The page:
20Shoulder Care
AC Joint Injuries
Biceps Tendon Injuries
Calcific Tendinitis
Clavicle Fractures
Frozen Shoulder
Labral and SLAP Tears
Rotator Cuff Injuries
Shoulder Dislocation/Instability
Subacromial Impingement/Busitis
A-C Joint Stabilization
Biceps Tenodesis
Clavicle Fracture Fixation
Pectoralis Major Repair
Rotator Cuff Repair
Shoulder Instability Surgery – Bankart Repair
Shoulder Instability Surgery – Latarjet Procedure
Subacromial Decompression and Acromioplasty
Superior Capsular Reconstruction
Total Shoulder Replacement
28Knee Care
ACL Tear
Cartilage Injury
Lateral Meniscus Tear
LCL Injury
MCL Injury
Medial Meniscus Tear
Patellar Instability
Patellofemoral Chondromalacia
Posterolateral Corner Injury
Trochlear Dysplasia
Anterior Cruciate Ligament (ACL) Reconstruction
Cartilage Restoration Surgery – Autologous Chondrocyte Implantation (ACI-Carticel)
Cartilage Restoration Surgery – Donor Graft
Collagen Meniscal Implant (CMI)
Lateral Collateral Ligament (LCL) Reconstruction
Medial Collateral Ligament (MCL) Reconstruction
Meniscus Repair
Meniscus Root Repair
Meniscal Transplant
Osteochondral Allograft Transfer
Osteochondral Autograft Transfer (OATS)
Partial Meniscectomy
Posterior Cruciate Ligament (PCL) Reconstruction
Posterolateral Corner (PLC) Surgery
Tibial Tubercle Osteotomy
17Hip Care
Cartilage Injury
Femoroacetabular Impingement (FAI)
Gluteal Tears
Hamstring Tears
Hip Instability
Labral Tears
Psoas Impingement (Internal Snapping Hip)
Trochanteric Bursitis
Gluteal Repair
Labral Debridement
Labral Repair
Labral Reconstruction
Trochanteric Bursa Debridement
Bone Marrow Aspirate Stem Cell Concentrate (BMC)
Platelet-Rich Plasma “PRP”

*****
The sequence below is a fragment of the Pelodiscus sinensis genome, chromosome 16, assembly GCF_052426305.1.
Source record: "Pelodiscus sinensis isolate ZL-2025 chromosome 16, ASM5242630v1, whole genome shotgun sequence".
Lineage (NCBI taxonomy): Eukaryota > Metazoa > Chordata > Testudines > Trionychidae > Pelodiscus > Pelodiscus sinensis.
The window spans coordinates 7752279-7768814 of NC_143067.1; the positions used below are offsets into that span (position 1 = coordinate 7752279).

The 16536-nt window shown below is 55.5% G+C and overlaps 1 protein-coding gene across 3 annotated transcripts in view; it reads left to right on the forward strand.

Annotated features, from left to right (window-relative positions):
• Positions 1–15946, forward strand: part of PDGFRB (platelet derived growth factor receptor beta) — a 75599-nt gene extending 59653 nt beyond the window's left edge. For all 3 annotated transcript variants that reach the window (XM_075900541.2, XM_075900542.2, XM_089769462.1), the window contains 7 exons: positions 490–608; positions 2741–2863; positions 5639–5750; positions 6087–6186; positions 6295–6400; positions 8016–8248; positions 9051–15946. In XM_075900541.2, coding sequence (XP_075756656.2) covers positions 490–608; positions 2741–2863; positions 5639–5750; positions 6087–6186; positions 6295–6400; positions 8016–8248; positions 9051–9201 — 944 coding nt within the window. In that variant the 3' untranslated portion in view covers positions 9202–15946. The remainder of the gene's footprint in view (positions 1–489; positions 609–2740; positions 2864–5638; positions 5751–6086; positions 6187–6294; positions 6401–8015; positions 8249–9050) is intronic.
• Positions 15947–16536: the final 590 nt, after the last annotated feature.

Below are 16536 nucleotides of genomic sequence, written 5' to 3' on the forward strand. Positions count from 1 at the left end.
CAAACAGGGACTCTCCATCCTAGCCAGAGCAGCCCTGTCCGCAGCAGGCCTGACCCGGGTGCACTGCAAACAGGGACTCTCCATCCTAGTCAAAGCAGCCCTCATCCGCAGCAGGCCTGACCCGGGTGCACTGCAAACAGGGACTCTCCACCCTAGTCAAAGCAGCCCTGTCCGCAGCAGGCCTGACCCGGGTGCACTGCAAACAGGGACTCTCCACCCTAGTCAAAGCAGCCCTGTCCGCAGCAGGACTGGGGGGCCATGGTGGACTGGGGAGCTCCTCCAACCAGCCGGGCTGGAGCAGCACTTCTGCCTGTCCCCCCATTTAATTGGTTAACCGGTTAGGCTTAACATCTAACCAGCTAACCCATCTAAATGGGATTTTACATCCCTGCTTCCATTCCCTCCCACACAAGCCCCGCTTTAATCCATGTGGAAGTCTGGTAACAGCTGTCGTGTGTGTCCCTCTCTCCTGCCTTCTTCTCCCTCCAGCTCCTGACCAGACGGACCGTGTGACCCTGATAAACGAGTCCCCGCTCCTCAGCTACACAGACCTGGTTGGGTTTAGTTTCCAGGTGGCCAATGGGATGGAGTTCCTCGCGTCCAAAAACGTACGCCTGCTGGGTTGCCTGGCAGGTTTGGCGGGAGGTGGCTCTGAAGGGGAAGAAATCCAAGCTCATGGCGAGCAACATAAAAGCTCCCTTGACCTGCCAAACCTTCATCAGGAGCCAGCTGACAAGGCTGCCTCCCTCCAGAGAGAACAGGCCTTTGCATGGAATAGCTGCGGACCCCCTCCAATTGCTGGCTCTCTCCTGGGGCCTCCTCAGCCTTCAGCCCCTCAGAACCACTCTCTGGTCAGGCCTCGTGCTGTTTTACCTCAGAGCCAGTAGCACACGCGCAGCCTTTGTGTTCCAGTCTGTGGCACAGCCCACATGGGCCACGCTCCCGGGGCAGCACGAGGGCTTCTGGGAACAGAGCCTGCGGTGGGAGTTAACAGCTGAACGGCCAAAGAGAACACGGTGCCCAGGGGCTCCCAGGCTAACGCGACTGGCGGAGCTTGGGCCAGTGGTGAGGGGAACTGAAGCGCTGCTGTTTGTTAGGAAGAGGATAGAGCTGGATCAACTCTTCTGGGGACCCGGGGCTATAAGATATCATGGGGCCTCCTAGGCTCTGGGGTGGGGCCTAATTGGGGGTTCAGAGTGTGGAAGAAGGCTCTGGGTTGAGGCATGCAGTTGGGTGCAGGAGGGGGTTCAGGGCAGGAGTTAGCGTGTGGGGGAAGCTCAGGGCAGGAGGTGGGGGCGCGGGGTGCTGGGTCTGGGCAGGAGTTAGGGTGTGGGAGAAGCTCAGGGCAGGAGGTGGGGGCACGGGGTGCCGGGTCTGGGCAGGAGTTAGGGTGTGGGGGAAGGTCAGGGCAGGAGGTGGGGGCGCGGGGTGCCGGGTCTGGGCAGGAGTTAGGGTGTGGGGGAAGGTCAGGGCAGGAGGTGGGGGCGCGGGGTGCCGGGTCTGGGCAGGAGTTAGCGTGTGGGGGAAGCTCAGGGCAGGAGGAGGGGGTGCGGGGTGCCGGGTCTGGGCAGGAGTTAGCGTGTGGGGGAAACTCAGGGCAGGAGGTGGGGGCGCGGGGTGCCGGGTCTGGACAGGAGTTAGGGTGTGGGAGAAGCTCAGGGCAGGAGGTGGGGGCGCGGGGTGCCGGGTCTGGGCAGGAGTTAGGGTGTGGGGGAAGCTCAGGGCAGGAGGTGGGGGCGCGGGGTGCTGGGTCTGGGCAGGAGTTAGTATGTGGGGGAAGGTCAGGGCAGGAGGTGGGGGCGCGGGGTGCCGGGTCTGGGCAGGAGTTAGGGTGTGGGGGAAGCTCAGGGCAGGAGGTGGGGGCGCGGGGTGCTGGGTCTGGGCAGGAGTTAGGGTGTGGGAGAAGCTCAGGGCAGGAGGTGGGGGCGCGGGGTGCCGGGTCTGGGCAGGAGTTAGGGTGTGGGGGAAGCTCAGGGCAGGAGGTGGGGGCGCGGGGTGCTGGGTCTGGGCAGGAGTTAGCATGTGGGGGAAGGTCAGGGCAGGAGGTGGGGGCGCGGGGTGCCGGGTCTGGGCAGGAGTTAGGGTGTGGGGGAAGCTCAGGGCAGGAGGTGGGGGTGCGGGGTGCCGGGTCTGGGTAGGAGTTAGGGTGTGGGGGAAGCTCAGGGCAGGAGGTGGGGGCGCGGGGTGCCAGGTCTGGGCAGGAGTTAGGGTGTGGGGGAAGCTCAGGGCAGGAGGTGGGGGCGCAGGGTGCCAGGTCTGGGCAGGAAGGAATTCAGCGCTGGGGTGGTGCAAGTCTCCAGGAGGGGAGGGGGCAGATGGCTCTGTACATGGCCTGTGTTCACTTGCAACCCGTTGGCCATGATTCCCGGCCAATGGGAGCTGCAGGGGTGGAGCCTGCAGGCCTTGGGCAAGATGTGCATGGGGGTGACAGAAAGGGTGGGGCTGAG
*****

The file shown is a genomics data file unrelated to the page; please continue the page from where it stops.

The lateral collateral ligament (LCL), also called the fibular collateral ligament (FCL) is one of the four major ligaments in the knee. The LCL runs from the end of the femur (thigh bone) down to the top of the fibula on the outside of the knee. Similar to the MCL, the LCL provides stability to the knee in the frontal plane.


  • Pain and swelling on the outside of the knee
  • Tenderness on outside of knee
  • A sense of instability in the knee with side to side motion

Diagnosis And Treatment

Dr. Keller considers each patient’s symptoms, as well as a detailed physical examination, x-rays, and usually and MRI of the knee to make the diagnosis. Patients who sustain a low grade LCL injury (Grade I or II) in which the ligament is still functional can be treated with a course of ice and rest, as well as a specific physical therapy program. Dr. Keller also treats patients with a hinged knee brace to help limit stress on the ligament during its healing phase.

Most patients with Grade III LCL strains (complete tear) require surgery. Surgery involves reconstructing the ligament, usually with a hamstring allograft (donor soft tissue). The technique for LCL reconstruction has evolved over the years, and Dr. Keller typically employs a “fibular-based” technique. This technique has been validated in peer-reviewed journals and restores appropriate stability to an LCL-deficient knee.